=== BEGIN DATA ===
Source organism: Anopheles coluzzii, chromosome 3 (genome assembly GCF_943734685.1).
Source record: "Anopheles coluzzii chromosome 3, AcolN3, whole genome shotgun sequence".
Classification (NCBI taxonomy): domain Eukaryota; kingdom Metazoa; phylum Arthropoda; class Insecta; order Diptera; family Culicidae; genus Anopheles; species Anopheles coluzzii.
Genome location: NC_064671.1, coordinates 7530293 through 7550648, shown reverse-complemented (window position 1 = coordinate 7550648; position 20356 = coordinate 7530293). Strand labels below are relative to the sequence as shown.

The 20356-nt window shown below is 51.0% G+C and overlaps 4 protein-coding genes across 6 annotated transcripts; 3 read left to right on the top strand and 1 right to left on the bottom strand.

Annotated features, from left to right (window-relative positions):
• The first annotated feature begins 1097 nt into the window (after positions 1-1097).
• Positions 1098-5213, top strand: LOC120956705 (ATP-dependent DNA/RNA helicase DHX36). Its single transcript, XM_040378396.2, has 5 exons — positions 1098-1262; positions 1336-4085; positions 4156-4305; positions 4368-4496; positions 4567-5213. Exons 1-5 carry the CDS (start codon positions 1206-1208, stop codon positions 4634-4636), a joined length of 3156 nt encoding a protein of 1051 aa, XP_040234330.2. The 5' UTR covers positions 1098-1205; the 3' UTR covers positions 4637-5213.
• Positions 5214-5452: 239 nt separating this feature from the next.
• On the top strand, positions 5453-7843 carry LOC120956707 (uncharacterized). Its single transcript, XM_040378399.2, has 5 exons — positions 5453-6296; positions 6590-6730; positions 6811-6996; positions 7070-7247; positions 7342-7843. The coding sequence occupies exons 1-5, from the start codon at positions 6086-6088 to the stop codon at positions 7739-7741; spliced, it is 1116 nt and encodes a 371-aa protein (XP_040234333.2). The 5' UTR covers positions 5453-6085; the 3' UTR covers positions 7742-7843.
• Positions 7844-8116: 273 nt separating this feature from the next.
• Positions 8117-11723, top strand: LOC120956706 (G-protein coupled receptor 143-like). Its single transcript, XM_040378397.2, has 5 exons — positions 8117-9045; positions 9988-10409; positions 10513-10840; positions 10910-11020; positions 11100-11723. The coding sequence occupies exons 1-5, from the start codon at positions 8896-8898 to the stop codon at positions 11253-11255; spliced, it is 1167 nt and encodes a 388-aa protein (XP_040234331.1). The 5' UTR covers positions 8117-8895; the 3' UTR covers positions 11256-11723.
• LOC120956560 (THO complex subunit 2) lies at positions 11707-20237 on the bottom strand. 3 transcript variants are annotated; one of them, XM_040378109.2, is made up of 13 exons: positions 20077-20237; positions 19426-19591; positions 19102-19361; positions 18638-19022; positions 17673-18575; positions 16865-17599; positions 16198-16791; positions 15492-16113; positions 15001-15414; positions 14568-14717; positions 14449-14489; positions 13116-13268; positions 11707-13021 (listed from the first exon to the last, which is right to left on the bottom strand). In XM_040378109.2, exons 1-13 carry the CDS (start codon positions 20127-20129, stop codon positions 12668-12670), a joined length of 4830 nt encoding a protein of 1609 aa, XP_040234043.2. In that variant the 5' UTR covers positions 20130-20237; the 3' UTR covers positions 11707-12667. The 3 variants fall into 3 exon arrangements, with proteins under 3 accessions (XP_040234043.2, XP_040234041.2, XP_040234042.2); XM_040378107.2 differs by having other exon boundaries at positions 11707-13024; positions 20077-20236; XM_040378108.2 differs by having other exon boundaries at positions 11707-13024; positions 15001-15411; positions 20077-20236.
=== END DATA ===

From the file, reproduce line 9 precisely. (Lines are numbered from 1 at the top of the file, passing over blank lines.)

• Positions 5214-5452: 239 nt separating this feature from the next.